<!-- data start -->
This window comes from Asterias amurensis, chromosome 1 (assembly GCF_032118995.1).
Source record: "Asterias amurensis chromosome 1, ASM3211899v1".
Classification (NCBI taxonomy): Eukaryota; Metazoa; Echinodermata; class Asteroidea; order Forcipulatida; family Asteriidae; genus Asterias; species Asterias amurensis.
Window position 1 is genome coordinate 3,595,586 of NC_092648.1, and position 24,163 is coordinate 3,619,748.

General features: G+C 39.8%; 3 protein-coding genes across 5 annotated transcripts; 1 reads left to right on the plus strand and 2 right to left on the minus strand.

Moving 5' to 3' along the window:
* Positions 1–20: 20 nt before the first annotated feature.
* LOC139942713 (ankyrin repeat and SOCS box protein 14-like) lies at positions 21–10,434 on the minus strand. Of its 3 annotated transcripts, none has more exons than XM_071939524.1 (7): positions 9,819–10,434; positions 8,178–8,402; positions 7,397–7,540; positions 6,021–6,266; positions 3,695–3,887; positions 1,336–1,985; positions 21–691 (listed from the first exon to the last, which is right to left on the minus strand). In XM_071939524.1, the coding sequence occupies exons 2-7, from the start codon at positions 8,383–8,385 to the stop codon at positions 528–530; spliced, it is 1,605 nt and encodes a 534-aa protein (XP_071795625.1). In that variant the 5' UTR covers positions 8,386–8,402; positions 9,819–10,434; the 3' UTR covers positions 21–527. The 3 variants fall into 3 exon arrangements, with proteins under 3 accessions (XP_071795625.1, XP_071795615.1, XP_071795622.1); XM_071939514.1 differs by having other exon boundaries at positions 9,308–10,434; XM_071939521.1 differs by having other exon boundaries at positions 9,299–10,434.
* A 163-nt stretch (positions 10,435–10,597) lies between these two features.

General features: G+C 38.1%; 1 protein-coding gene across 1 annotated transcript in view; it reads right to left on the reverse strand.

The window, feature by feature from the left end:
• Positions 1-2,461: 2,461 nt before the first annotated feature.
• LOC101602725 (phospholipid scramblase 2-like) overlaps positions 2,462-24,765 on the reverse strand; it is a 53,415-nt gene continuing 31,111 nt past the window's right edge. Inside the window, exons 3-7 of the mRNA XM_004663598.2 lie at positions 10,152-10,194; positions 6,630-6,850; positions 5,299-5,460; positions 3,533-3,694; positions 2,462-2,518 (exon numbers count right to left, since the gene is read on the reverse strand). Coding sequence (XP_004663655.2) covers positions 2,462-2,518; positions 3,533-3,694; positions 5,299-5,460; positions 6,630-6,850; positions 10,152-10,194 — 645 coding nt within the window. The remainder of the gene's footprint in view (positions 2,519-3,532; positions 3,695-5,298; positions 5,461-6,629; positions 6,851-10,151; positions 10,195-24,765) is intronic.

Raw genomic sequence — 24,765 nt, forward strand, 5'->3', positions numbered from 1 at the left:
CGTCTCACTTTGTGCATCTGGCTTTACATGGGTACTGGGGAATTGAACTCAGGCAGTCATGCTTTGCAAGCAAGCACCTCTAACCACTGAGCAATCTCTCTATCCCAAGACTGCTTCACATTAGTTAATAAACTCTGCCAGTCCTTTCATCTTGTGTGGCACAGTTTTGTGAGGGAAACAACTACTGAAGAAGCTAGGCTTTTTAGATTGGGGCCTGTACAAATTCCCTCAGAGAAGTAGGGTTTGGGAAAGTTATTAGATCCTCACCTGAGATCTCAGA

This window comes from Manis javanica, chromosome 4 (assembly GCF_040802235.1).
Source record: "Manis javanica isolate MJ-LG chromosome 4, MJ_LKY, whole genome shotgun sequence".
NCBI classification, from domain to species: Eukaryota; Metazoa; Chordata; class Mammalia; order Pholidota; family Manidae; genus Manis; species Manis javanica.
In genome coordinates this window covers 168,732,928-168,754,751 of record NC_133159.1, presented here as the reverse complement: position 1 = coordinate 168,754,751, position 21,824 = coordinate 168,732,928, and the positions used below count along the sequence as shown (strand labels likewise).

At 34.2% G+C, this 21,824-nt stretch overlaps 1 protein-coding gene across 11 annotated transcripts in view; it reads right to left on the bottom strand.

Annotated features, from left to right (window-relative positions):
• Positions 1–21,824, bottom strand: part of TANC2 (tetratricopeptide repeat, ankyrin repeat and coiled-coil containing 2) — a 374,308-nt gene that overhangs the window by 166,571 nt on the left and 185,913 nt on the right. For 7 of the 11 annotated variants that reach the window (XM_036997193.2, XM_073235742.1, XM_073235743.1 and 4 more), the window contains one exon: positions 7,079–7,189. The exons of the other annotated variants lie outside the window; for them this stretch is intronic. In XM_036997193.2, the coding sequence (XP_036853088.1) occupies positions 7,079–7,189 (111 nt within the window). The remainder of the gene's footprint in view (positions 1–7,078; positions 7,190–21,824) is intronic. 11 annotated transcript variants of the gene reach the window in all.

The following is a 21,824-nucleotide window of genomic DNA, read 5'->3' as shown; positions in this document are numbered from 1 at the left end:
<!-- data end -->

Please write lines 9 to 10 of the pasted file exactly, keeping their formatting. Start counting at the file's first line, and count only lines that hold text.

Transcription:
* A 163-nt stretch (positions 10,435–10,597) lies between these two features.

General features: G+C 38.1%; 1 protein-coding gene across 1 annotated transcript in view; it reads right to left on the reverse strand.